A tidal wave is about to hit businesses in the UK, and very few people realise it.
During the period of the pandemic, support for businesses was huge and expensive. Grants were issued and furlough took the pressure off the payroll. The efforts were lauded as exemplary for saving small and medium-sized businesses from total destruction, whilst being forced to close. All of this was great, and certainly sustained businesses through that period.
It seemed that suddenly across the country, there were the beginnings of an understanding that businesses are the lifeblood of society, rather than the often vilified enemies of the people, merely out to force money up the capitalist ladder and crush the little guy. People began to realise that most businesses are owned by real people. Through struggle, risk, and endeavour, they created jobs and careers for their employees and services for their customers.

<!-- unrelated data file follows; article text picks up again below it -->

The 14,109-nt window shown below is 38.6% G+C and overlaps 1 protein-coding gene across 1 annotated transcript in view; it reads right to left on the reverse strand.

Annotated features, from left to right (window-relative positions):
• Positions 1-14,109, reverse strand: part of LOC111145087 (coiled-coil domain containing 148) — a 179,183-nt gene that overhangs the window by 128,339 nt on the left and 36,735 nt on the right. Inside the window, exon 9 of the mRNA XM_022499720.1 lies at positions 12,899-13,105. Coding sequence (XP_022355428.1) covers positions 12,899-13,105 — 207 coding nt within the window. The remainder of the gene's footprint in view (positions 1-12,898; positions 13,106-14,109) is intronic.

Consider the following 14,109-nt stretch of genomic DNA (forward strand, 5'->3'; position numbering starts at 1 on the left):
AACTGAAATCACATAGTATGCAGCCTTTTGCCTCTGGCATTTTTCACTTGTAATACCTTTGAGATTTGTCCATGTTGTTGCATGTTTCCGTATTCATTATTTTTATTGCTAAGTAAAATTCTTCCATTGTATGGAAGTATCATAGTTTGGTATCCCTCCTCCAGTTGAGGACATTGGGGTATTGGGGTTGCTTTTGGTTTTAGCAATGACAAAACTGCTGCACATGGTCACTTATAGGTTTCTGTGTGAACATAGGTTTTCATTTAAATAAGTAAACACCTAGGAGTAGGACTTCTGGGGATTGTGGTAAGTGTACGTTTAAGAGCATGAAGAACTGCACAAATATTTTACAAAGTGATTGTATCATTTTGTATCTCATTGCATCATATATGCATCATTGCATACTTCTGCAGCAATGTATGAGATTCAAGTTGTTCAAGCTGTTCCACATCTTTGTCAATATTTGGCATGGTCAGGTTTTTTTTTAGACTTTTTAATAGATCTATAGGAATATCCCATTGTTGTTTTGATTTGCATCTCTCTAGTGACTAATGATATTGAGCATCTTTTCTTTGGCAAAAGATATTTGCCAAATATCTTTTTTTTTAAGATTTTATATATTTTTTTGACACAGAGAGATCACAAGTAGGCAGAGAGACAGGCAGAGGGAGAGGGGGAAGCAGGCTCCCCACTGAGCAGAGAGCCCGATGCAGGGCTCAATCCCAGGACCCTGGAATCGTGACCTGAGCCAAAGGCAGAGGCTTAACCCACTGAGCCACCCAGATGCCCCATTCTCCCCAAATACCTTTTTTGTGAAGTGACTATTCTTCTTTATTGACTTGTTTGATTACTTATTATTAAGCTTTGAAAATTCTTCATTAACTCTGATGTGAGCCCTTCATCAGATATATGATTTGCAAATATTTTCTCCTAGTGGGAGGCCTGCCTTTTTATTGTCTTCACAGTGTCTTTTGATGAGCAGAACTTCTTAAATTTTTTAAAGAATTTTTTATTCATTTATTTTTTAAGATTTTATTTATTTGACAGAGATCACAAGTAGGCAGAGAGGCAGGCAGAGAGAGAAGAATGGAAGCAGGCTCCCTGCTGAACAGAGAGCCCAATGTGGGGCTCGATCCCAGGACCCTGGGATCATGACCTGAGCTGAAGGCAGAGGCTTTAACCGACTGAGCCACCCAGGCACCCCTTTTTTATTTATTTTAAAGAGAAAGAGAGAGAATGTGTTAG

Sadly, this understanding seems to have slipped right back toward square one since the end of the pandemic restrictions. The money ran out, and now it’s time to start climbing back out of the hole in the nation’s finances. So, who should the nation turn to for this? Yup, businesses!